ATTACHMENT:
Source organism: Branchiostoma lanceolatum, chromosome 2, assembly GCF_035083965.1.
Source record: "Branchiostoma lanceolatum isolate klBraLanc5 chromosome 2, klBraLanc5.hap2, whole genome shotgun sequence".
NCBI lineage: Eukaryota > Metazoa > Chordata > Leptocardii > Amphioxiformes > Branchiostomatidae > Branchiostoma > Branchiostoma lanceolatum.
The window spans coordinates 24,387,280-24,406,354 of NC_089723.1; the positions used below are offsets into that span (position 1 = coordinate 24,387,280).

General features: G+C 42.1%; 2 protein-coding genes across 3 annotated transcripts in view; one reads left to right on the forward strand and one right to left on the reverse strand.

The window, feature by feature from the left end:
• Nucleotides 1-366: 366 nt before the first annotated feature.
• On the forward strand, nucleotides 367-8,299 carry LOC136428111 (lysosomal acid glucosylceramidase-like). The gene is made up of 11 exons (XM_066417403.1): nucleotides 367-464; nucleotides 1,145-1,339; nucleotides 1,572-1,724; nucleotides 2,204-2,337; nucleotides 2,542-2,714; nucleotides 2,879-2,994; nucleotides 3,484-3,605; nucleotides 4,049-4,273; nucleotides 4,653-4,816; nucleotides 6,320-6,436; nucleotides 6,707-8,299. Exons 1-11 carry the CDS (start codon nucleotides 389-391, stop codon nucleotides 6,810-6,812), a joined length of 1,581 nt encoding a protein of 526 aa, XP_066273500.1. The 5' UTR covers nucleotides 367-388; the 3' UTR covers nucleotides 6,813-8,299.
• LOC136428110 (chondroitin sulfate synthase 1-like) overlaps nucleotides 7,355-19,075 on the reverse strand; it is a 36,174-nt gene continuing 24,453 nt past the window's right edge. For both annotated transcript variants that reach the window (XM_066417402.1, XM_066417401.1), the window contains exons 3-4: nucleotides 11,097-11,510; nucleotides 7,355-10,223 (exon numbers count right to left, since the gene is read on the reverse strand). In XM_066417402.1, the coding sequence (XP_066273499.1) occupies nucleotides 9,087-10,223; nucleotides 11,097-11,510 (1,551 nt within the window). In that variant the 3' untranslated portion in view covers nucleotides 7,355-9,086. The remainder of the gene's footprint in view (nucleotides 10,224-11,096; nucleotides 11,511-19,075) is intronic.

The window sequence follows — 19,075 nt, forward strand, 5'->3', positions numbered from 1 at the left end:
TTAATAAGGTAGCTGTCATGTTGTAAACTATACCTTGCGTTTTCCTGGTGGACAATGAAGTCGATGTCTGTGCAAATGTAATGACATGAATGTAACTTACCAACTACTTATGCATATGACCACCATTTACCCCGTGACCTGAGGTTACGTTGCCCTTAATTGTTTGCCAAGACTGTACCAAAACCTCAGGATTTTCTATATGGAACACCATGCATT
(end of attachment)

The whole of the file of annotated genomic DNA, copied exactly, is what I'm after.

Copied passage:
Source organism: Branchiostoma lanceolatum, chromosome 2, assembly GCF_035083965.1.
Source record: "Branchiostoma lanceolatum isolate klBraLanc5 chromosome 2, klBraLanc5.hap2, whole genome shotgun sequence".
NCBI lineage: Eukaryota > Metazoa > Chordata > Leptocardii > Amphioxiformes > Branchiostomatidae > Branchiostoma > Branchiostoma lanceolatum.
The window spans coordinates 24,387,280-24,406,354 of NC_089723.1; the positions used below are offsets into that span (position 1 = coordinate 24,387,280).

General features: G+C 42.1%; 2 protein-coding genes across 3 annotated transcripts in view; one reads left to right on the forward strand and one right to left on the reverse strand.

The window, feature by feature from the left end:
• Nucleotides 1-366: 366 nt before the first annotated feature.
• On the forward strand, nucleotides 367-8,299 carry LOC136428111 (lysosomal acid glucosylceramidase-like). The gene is made up of 11 exons (XM_066417403.1): nucleotides 367-464; nucleotides 1,145-1,339; nucleotides 1,572-1,724; nucleotides 2,204-2,337; nucleotides 2,542-2,714; nucleotides 2,879-2,994; nucleotides 3,484-3,605; nucleotides 4,049-4,273; nucleotides 4,653-4,816; nucleotides 6,320-6,436; nucleotides 6,707-8,299. Exons 1-11 carry the CDS (start codon nucleotides 389-391, stop codon nucleotides 6,810-6,812), a joined length of 1,581 nt encoding a protein of 526 aa, XP_066273500.1. The 5' UTR covers nucleotides 367-388; the 3' UTR covers nucleotides 6,813-8,299.
• LOC136428110 (chondroitin sulfate synthase 1-like) overlaps nucleotides 7,355-19,075 on the reverse strand; it is a 36,174-nt gene continuing 24,453 nt past the window's right edge. For both annotated transcript variants that reach the window (XM_066417402.1, XM_066417401.1), the window contains exons 3-4: nucleotides 11,097-11,510; nucleotides 7,355-10,223 (exon numbers count right to left, since the gene is read on the reverse strand). In XM_066417402.1, the coding sequence (XP_066273499.1) occupies nucleotides 9,087-10,223; nucleotides 11,097-11,510 (1,551 nt within the window). In that variant the 3' untranslated portion in view covers nucleotides 7,355-9,086. The remainder of the gene's footprint in view (nucleotides 10,224-11,096; nucleotides 11,511-19,075) is intronic.

The window sequence follows — 19,075 nt, forward strand, 5'->3', positions numbered from 1 at the left end:
TTAATAAGGTAGCTGTCATGTTGTAAACTATACCTTGCGTTTTCCTGGTGGACAATGAAGTCGATGTCTGTGCAAATGTAATGACATGAATGTAACTTACCAACTACTTATGCATATGACCACCATTTACCCCGTGACCTGAGGTTACGTTGCCCTTAATTGTTTGCCAAGACTGTACCAAAACCTCAGGATTTTCTATATGGAACACCATGCATT